We can end poverty, but the methods might surprise you
John Podesta, Casey Dunning
"Ending extreme poverty in all its forms" is no longer a platitude or a dream for development experts – it's the guiding vision of the United Nations High Level Panel, as well as an achievement that's closer to being realized than ever before, thanks to the millennium development goals.
One of the best tools we have to this end might surprise you. Education matters, of course, as does higher employment and better health care. But for us, it's clear that the increased, global scope of social safety nets will make the most vulnerable of populations more resilient. We need these to end extreme poverty.
"Social safety nets" are programs designed to provide a floor of protection to the poor and to cushion them from shocks, and they help reduce overall poverty. These transfers can come from the state, donors, NGOs, or the private sector, and they run the gamut, including cash, food, and fee waivers for healthcare or schooling.
Social safety nets are cost-effective insurance against the risks that could derail many other developments around the world, in areas like health, education and food security. These protection programs help ensure that a family with some income doesn't fall back into extreme poverty when a husband unexpectedly falls ill, or when drought destroys two-thirds of the family's crops or harvest, or when food become otherwise unaffordable because of a sudden global spike in prices. Social safety nets guarantee that a family can continue to send their young daughter and son to school in spite of any economic, climate or health-related shock.
These programs come in many shapes and sizes and can be tailored to fit a country's context and needs: there are right models for Ghana, Mexico and Norway, though they might be very different. Some act as a general support system for those on the brink of poverty, while others target specific populations with more narrowly defined needs.
While they do require sometimes significant resources, these systems are not confined to countries on the middle and upper ends of the income scale. Rwanda has attributed a 12% decline in poverty since 2006, in large part to its Vision 2020 Umurenge Program which prominently features public jobs programs and cash transfers. In 2011, The temporary boost to Ethiopia's Productive Safety Net Program saved lives during severe drought and famine. Both Kenya and South Africa go so far as to include the right to social protection in their constitutions.
The benefits from these programs can accrue to the state as well as its citizens. Effective and targeted social safety nets can ease the transition away from inefficient, costly general subsidies. Many countries can reform fossil fuel subsidies, for instance, which often do not reach the most vulnerable populations and impose large fiscal burdens, and then turn toward more specialized social safety net programs, which can function as a key component of medium- and long-term stability.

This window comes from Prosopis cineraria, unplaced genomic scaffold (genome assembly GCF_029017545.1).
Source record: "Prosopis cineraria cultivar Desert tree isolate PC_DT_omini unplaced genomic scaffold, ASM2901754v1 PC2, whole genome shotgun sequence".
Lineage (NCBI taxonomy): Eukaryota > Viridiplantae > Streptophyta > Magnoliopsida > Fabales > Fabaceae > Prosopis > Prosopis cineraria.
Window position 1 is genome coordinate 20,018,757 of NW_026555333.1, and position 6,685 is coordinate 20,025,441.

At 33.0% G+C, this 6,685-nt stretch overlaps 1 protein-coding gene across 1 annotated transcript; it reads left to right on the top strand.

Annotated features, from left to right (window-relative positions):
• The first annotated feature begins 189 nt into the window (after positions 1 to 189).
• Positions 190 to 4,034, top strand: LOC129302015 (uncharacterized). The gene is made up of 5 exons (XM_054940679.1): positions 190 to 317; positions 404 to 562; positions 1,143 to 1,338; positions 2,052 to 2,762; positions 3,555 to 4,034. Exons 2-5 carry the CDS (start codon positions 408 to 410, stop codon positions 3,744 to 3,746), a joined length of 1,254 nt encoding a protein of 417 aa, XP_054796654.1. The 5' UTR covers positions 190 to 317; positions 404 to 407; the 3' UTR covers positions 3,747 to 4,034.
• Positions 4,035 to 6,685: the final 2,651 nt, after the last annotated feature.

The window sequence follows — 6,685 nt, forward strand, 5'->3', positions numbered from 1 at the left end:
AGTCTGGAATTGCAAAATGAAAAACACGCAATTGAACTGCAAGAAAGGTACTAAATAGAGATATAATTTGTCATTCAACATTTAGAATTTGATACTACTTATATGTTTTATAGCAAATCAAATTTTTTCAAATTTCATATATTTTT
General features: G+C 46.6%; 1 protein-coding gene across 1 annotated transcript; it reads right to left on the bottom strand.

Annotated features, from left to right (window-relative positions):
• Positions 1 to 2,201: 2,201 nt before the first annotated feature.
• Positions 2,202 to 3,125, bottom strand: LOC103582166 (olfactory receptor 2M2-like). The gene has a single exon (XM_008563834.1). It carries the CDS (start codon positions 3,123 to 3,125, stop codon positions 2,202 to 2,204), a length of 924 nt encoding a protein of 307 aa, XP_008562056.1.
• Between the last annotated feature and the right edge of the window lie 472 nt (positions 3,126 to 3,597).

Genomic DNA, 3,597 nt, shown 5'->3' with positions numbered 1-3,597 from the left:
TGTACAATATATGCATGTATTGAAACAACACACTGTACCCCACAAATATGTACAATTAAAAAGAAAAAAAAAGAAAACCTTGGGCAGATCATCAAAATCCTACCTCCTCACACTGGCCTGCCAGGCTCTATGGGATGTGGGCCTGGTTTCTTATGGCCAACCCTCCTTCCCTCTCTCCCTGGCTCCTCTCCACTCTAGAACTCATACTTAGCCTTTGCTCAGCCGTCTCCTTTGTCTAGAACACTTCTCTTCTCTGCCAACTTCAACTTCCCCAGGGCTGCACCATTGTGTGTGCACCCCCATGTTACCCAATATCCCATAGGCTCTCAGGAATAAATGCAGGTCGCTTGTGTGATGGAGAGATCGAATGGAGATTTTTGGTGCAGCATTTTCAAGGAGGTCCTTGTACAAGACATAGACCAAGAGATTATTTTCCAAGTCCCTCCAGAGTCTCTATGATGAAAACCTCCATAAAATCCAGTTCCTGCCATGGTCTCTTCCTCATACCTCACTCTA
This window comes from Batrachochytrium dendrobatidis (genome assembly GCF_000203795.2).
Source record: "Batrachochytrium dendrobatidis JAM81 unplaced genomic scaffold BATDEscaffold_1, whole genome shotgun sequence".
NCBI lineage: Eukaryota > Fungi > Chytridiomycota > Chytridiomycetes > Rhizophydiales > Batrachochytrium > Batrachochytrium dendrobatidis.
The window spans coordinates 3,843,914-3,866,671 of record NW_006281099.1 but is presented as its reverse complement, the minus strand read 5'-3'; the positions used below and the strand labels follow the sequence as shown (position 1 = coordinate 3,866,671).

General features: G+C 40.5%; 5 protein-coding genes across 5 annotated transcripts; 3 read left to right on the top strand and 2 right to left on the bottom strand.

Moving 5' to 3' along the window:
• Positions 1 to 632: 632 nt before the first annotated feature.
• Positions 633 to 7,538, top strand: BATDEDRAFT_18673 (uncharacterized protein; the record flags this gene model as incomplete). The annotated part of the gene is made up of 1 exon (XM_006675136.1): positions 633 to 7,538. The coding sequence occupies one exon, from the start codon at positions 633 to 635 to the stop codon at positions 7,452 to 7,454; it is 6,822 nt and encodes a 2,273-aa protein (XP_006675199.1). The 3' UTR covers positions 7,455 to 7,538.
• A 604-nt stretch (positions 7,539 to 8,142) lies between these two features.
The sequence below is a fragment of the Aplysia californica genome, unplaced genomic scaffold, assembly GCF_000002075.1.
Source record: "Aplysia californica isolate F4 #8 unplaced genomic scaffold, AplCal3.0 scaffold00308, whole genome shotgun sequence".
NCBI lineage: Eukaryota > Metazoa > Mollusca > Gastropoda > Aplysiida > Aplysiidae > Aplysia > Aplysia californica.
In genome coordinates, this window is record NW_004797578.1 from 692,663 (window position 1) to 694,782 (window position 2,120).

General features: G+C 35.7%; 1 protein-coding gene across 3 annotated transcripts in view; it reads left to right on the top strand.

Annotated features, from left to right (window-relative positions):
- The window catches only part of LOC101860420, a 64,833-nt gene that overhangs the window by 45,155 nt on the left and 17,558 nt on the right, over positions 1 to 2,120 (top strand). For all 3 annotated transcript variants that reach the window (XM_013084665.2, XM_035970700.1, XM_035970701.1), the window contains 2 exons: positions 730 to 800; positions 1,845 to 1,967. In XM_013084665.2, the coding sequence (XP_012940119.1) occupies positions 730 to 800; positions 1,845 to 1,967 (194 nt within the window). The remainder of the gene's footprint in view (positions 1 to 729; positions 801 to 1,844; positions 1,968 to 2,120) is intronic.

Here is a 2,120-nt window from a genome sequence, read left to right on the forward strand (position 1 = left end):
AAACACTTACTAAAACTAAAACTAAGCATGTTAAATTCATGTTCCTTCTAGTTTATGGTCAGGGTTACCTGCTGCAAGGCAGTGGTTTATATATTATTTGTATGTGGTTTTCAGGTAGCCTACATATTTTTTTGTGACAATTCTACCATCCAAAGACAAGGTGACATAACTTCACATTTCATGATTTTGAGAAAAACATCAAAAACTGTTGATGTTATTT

New technologies mean that states can craft their programs to help specifically the most vulnerable populations, and that they can do so efficiently. The widespread use of mobile phones, analytics and biometric technology lets a country implement social safety nets with far greater speed and efficacy than previously imagined. The government of India was able to enroll 200 million people in a national biometric ID effort in less than two years, modernizing a vital system that provides the poorest of the poor with food assistance, education vouchers and job opportunities.
Finally, beyond the moral argument, social safety nets make fiscal sense. The United States spent over $35bn on development investments last year to help the poor help themselves. It only makes sense to spend a fraction of this amount on a sustainable, systemic approach: better to provide a family with continued opportunity improve their conditions – through work and school – than to risk the collapse of whole neighborhoods and cities of families who could not rebound from dangers out of their control, like economic downturn and natural disasters.
The fight to end extreme poverty means ensuring that those who are lifted just over the brink – including the more than 600 million people who moved out of extreme poverty over the last decade – are resilient enough in their income, health and food security not to slide backward and take their families with them. Smart social safety nets can provide that security, guaranteeing that no matter how unpredictable the future, it won't undo decades of development, upward mobility or the lives of countless people.